The Ugly Truth about BTC as a Payment Option


The laser-eyed squad of Bitcoin maximalists along with the ever-growing price of the first cryptocurrency might make you think BTC is both an incredibly profitable investment and a panacea for the struggling world of online payments. And while the former might be true – after all, Bitcoin has successfully survived all previous bear markets and is forecasted to soar to $100,000 by the end of the year – the latter statement seems absurd as the BTC transaction fees skyrocket every time the price of the popular asset rises.

So could high fees become the end to a seemingly unshakable dominance of Bitcoin, or will Lightning Network save the day? And most importantly, will Bitcoin continue to be a payment option at a casino online? Without further ado, let’s indulge in some speculation here.

The Crypto Multiverse Turns on a Dime, and so Does Bitcoin Dominance

If we jump to early 2017 and further back – for that, we can use the BTC dominance chart from Tradingview – we can see that BTC occupied the lion’s share of the market, never less than 95%. However, whether it was due to the lack of development in Bitcoin itself, the rise of competitive cryptocurrencies, or both factors, starting from 2017 and until now BTC has been steadily losing its dominance, and it seems the worst is yet to come.

Back in the days, you could send any amount of BTC with a negligible fee of a fraction of a cent to a few cents, just like it was designed by Satoshi Nakamoto, a pseudonymous founder or founders of Bitcoin. At the time of writing, though, an average transaction fee exceeds $6, but even this exorbitant amount is a far cry from dozens of dollars you have to pay for a single transaction any time BTC surges in price.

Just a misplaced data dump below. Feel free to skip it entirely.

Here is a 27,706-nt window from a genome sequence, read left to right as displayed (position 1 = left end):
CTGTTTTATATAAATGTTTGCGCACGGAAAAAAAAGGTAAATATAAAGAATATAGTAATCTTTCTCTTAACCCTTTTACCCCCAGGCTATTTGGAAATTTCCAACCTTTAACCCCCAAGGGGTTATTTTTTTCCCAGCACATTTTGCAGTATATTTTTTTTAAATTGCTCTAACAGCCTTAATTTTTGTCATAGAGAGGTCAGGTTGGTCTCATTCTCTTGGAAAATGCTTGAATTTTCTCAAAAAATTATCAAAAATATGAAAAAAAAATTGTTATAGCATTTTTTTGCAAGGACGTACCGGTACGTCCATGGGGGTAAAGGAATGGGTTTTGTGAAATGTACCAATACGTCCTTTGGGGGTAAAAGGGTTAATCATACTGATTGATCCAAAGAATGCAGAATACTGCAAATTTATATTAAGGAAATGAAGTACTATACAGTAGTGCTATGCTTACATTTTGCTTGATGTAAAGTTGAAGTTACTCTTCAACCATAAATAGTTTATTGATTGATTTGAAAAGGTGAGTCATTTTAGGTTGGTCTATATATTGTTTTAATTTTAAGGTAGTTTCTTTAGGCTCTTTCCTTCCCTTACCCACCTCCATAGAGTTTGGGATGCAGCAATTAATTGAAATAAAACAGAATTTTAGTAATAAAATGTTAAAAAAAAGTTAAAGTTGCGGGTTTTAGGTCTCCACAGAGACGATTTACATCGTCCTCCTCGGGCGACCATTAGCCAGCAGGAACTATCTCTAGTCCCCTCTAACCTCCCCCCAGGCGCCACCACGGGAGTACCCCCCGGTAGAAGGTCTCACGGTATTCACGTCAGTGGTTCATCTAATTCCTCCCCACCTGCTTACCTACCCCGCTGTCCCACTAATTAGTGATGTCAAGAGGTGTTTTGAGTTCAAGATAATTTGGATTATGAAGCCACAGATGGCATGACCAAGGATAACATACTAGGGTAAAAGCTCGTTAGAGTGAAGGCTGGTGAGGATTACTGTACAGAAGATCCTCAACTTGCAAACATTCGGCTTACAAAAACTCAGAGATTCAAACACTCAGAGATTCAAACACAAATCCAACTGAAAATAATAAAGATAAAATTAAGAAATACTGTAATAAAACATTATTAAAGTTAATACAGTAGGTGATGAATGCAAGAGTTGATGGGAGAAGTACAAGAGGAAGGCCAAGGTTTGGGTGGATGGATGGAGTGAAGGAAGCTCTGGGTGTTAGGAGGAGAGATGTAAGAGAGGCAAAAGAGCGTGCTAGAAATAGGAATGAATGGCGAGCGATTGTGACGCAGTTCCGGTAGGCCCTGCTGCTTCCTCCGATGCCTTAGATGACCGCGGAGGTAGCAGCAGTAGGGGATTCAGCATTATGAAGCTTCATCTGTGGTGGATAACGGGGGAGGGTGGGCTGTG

As a result of the improper development – or some would say the absence of development – Bitcoin ceased to be an efficient means of transferring money over the internet and started to be a ‘store of value,’ as BTC maximalists aka BTC whales now sell it. However, it’s an open question if a currency that cannot be effectively used as a currency (any currency must have six qualities: utility, divisibility, transportability, scarcity, durability, and be counterfeit-resistant) can win the race against superior competitors.

Can Lightning Network Effectively Scale Bitcoin?

Now, many bitcoin enthusiasts consider Lightning Network, a second layer on top of the BTC network, to be a game-changer. And though there’s some truth to that – Lightning Network can speed up transaction processing times and thereby decrease transaction fees – the offered technology produces more problems than it solves:

  • First of all,  nodes are required to be online at all times, which means you have to be online to make payments. What’s more, you have to use your private key to sign in, meaning there’s a chance your coins could be stolen unless you’re using a cold storage device.
  • Secondly, you have to pay a fee to open or close payment channels, which means you have to possess some BTC in the first place (also, there’s a routing fee charged for transferring BTC between channels).
  • Finally, the very process of using Lightning Network is not user-friendly at all and requires specific knowledge, which makes it unattractive for most people.

The Bottom Line

If BTC remains as inefficient as it is now, it will inevitably lose its dominance along with the crown of the number one crypto, most likely a scalable and cheap-to-use cryptocurrency.

However, neither casinos nor merchants care – they just incorporate the best crypto, and that’s it. The same applies to punters: they do not care whether the crypto they use for deposits and withdrawals is called Bitcoin, Ethereum, Bitcoin Cash, Cardano, or Ripple, but they do care about lightning-fast, cheap, secure, and private payments, which BTC can no longer provide.